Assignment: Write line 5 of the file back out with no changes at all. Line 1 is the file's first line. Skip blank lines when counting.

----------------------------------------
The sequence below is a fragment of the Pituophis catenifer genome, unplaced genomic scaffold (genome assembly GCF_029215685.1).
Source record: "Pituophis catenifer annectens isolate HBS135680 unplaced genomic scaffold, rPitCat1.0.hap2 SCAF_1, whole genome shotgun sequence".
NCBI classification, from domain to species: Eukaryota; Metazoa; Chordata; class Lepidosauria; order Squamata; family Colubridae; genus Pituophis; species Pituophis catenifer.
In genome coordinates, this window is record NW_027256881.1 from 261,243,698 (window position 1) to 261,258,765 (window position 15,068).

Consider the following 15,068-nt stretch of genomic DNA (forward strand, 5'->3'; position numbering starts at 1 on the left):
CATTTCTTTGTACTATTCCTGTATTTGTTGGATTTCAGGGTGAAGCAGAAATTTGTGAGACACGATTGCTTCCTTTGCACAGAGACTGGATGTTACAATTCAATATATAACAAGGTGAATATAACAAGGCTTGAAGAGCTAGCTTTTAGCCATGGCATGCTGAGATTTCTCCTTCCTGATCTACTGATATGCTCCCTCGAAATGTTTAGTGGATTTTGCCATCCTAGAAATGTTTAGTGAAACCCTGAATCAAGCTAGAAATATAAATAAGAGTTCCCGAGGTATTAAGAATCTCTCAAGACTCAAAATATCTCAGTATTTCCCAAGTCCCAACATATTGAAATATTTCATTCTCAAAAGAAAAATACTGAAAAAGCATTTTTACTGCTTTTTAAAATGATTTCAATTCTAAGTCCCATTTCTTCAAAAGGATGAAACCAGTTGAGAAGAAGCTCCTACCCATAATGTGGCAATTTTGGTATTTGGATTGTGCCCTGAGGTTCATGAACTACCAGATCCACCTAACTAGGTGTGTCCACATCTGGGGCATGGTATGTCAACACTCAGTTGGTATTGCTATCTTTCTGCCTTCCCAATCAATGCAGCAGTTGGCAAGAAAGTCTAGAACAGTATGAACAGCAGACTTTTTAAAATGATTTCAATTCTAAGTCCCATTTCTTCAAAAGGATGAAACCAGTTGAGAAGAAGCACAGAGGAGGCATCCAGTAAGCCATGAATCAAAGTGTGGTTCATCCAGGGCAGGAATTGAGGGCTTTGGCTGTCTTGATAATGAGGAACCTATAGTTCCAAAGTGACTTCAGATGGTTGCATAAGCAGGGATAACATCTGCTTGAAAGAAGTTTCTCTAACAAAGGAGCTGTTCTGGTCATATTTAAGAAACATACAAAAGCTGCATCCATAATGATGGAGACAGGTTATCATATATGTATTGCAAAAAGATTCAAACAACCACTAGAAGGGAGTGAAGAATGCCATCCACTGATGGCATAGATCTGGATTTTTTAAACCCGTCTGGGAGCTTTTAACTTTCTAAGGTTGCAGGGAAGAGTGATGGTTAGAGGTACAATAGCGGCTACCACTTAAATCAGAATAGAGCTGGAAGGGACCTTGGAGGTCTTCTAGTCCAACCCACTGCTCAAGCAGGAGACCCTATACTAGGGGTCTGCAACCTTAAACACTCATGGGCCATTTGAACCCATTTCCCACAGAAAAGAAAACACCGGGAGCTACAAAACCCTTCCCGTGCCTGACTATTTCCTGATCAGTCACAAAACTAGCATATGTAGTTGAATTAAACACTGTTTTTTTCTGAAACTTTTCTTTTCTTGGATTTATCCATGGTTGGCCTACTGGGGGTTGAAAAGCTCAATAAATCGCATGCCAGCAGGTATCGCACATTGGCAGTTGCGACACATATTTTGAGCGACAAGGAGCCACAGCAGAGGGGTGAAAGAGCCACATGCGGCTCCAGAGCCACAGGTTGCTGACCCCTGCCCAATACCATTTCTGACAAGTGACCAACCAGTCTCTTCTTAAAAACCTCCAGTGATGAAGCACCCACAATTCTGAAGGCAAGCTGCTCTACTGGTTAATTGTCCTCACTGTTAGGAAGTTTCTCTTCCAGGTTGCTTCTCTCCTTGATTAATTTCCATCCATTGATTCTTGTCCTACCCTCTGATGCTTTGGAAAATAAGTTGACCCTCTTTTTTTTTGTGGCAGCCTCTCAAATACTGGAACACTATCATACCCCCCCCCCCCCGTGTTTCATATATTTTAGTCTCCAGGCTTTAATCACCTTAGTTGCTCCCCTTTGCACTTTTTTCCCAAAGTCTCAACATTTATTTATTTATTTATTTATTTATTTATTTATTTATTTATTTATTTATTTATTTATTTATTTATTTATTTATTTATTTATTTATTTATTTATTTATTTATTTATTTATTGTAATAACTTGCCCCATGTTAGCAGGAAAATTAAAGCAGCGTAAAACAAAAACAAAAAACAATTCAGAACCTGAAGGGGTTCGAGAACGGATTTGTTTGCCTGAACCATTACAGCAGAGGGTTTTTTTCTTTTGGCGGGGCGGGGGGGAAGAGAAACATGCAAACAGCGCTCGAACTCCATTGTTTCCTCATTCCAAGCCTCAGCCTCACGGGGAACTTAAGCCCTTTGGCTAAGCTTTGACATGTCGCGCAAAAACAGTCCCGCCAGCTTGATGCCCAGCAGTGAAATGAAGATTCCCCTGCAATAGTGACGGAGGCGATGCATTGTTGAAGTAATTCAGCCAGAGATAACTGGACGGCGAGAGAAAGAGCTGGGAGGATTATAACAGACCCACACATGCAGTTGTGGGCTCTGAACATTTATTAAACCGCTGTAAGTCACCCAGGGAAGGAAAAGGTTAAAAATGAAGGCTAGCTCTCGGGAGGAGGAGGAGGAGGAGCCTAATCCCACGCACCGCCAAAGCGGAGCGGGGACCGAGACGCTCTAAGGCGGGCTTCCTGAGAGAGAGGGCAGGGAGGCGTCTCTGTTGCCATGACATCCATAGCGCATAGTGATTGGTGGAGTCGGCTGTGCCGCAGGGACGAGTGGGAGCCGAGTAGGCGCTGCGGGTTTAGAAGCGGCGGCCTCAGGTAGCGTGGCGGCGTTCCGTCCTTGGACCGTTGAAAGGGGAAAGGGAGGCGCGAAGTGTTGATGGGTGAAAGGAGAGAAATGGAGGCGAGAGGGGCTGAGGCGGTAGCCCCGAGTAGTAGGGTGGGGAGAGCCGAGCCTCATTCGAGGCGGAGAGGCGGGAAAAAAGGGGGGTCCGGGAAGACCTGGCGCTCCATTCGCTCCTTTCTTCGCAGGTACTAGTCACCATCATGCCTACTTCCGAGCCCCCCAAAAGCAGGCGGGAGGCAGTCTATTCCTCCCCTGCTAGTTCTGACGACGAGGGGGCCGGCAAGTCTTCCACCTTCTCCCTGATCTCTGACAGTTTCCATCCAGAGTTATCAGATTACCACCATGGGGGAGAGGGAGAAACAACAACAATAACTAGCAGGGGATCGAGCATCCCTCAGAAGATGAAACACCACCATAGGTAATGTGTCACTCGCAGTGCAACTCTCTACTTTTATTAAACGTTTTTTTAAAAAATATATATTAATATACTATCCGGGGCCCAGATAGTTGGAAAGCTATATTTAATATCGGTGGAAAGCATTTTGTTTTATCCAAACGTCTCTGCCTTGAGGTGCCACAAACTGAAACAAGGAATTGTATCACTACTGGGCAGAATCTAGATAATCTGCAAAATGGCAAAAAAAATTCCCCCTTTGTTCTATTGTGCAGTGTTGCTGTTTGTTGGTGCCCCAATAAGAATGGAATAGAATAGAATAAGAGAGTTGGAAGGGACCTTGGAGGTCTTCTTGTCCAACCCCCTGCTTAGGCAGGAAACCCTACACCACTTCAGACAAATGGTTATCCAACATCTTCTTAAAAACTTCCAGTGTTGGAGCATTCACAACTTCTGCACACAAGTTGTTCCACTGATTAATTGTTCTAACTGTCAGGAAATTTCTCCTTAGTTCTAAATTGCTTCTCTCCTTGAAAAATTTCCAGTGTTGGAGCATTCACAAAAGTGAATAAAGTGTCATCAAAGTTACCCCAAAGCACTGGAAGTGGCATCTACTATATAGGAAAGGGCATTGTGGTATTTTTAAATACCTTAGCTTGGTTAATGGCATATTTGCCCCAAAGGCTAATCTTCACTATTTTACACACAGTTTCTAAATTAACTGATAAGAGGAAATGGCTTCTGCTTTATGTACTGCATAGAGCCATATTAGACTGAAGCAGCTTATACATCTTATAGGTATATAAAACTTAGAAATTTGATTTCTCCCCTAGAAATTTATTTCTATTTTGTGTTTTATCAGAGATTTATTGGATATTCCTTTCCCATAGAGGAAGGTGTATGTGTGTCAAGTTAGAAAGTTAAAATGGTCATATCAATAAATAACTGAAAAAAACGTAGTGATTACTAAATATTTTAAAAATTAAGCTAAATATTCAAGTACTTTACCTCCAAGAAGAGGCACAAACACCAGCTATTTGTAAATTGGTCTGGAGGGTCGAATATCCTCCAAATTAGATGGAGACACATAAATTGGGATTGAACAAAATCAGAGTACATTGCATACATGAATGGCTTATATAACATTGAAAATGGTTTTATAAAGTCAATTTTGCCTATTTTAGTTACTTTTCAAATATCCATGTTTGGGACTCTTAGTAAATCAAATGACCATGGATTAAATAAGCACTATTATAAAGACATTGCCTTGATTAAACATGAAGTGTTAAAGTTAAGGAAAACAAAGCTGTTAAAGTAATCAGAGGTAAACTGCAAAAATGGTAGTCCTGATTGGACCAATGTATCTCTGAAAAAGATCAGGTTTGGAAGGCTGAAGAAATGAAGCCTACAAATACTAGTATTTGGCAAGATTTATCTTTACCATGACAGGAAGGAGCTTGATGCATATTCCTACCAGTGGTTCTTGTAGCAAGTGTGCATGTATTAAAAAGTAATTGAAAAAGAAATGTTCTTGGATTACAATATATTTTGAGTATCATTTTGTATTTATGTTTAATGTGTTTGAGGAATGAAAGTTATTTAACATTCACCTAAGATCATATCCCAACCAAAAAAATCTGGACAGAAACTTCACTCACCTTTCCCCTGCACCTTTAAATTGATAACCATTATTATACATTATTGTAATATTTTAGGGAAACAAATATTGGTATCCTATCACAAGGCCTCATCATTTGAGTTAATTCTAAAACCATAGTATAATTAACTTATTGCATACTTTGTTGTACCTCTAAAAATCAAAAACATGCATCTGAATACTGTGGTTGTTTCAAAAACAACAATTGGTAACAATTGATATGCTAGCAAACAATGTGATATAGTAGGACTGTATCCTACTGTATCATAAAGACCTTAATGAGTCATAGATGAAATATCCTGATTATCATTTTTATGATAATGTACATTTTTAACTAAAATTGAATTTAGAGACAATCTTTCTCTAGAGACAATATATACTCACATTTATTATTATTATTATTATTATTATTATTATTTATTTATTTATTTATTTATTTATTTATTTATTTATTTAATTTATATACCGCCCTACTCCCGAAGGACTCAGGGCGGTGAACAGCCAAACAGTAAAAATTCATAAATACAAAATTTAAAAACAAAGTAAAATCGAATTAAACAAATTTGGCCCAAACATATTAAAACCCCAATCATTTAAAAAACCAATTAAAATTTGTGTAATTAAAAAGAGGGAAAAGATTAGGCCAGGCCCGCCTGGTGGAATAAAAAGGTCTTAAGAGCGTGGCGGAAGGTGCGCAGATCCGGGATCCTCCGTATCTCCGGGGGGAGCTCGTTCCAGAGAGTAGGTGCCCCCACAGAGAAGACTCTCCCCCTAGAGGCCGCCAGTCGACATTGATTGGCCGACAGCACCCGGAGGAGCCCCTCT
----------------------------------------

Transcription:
Consider the following 15,068-nt stretch of genomic DNA (forward strand, 5'->3'; position numbering starts at 1 on the left):